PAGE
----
If you do better with some type of noise in your bedroom, consider one of the following:
- White noise: The most popular of all the color noises, white noise encompasses an equal amount of all frequencies across the spectrum of sound. Examples include the humming of a vacuum, static from a TV or radio, or the whirring of a fan. You can even buy a white noise machine. Research on white noise and sleep shows mixed results, but many people swear by it as it helps drown out other disruptive noises.
- Pink noise: This also contains the full range of sound but with an emphasis on lower frequencies that drown out higher frequencies. Many people who find white noise obnoxious prefer pink noise. Research has shown that pink noise can significantly reduce brain wave complexity and promote more stable sleep.
- Music: A 2022 Cochrane review found that listening to music daily can be effective for improving sleep among people with insomnia. Other studies agree that music can increase comfort and reduce anxiety that may be getting in the way of sleep for the general population. No, this doesn’t mean any music. Go for a genre that is calming, soft, and soothing, like instrumental. Incorporate sleep music into your nighttime routine as you wind down for the day.
Limiting Screen Time
We live in a screen-heavy society and there’s little that many can do about it when it comes to career demands. However, turning the screens off as you get closer to the end of the day has been shown to support better sleep.
Why? The blue light that’s emitted from technology, whether it’s our phone, tablet, laptop, or TV, interrupts your natural circadian rhythms. In fact, while blue light can serve wakefulness purposes during the day, it inhibits the normal release of melatonin that prepares you for bed as the day comes to an end.
Ideally, aim to set aside your screens at least one hour before bedtime.
The Habits to Ditch
We all do things on a daily basis that we may not realize are preventing us from getting a good night’s rest. We’ve listed some common sleep disruptors and bad habits that are best avoided when your goal is better sleep.
Excessive Caffeine and Alcohol
Caffeine is a stimulant, which is why so many of us enjoy it as part of our morning routine. However, when consumed in excess or too close to bedtime, caffeine keeps your brain awake, making it harder to fall asleep.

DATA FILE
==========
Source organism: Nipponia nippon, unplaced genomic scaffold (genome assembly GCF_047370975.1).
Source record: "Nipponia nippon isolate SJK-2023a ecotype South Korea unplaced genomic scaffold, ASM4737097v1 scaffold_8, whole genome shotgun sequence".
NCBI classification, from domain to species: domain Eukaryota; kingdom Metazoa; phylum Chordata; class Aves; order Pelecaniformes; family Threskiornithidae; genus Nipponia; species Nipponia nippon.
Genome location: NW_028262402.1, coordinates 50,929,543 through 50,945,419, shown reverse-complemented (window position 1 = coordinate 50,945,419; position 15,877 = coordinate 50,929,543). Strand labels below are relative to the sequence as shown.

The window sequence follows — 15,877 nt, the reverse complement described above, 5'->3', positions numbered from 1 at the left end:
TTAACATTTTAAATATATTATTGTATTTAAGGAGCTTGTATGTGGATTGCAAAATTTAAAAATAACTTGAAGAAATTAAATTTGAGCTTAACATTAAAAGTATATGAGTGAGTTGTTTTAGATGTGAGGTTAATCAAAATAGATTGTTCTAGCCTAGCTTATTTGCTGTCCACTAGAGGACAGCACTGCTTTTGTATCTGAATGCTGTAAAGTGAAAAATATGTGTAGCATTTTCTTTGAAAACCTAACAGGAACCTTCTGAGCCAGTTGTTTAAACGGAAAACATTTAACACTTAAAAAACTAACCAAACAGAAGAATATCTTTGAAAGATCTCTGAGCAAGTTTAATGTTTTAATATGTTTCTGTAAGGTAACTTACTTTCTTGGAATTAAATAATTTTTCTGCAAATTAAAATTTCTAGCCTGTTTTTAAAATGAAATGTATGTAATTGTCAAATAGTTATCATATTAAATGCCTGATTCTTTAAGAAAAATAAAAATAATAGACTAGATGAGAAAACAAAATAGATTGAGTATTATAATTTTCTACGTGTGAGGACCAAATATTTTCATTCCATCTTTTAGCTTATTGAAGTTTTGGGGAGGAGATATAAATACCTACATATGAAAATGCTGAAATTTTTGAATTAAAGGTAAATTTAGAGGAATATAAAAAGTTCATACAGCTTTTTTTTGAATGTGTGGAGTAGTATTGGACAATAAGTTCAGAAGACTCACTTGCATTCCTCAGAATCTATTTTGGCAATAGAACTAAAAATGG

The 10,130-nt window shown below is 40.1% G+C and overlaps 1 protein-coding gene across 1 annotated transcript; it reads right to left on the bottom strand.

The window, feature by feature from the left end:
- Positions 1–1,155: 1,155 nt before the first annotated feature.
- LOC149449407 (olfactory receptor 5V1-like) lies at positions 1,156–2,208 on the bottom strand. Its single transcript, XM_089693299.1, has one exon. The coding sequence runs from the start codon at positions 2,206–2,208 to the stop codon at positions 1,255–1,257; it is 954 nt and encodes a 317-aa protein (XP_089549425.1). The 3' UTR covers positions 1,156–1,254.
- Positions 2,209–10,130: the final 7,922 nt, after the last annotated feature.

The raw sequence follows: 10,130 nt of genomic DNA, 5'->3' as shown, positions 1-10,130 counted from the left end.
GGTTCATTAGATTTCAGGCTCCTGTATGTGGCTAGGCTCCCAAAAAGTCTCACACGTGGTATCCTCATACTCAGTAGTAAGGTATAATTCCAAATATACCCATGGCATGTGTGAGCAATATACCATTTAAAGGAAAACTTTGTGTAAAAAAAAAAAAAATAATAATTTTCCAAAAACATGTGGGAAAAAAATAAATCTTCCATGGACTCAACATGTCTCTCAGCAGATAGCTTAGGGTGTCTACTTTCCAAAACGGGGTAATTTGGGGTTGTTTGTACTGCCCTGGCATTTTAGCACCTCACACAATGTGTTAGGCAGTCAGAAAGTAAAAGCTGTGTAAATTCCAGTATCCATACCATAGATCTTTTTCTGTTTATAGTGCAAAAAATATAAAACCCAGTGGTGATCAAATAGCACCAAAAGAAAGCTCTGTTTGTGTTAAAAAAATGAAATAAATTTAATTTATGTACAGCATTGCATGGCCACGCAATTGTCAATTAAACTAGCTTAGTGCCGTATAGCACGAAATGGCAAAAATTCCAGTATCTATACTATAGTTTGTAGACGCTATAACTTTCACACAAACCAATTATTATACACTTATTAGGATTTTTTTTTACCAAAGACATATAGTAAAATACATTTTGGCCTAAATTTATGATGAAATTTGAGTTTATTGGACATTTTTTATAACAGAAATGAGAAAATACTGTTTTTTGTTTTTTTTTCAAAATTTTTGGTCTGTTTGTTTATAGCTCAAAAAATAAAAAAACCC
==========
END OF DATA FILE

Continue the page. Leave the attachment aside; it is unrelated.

Alcohol, on the other hand, depresses your central nervous system. While it may help you drift off at first, it’s known to interrupt phases of sleep later in the night. This often results in waking up more frequently and reduced overall restfulness.
Limit your consumption of both, especially in the evening. Alternatively, opt for decaffeinated coffee or tea and non-alcoholic beverages. If you enjoy a soothing beverage before bed, consider a glass of warmed milk or herbal tea instead.
Irregular Sleep Patterns
If you’ve become accustomed to an irregular sleep pattern, more consistency here will make a significant difference in your rest. Getting solid, regular sleep is crucial for your mood, brain performance, and overall health. Not to mention, inconsistent sleep patterns are associated with a higher risk of disease over time.
Start by setting yourself an alarm that indicates when it’s time to start winding down for bed. This can be your signal that it’s time to turn off screens and do something calming to prepare your brain for rest.
Set an alarm in the morning as well. Follow this pattern daily, even on the weekends. Eventually, your body will naturally start to get tired (and wake up) around the same time on its own.
Late-Night Heavy Meals
We’ve all been ravenous late at night before, but this is often because we didn’t eat enough earlier in the day. As soon as you finish a big meal to satisfy an intense hunger, it’s common to feel stuffed, bloated, and uncomfortable until your body digests everything.
Needless to say, this isn’t exactly a relaxing way to prepare for bedtime. Just as being hungry makes it hard to fall asleep, so does being overstuffed. Late-night eating may even increase your risk for obesity and type 2 diabetes.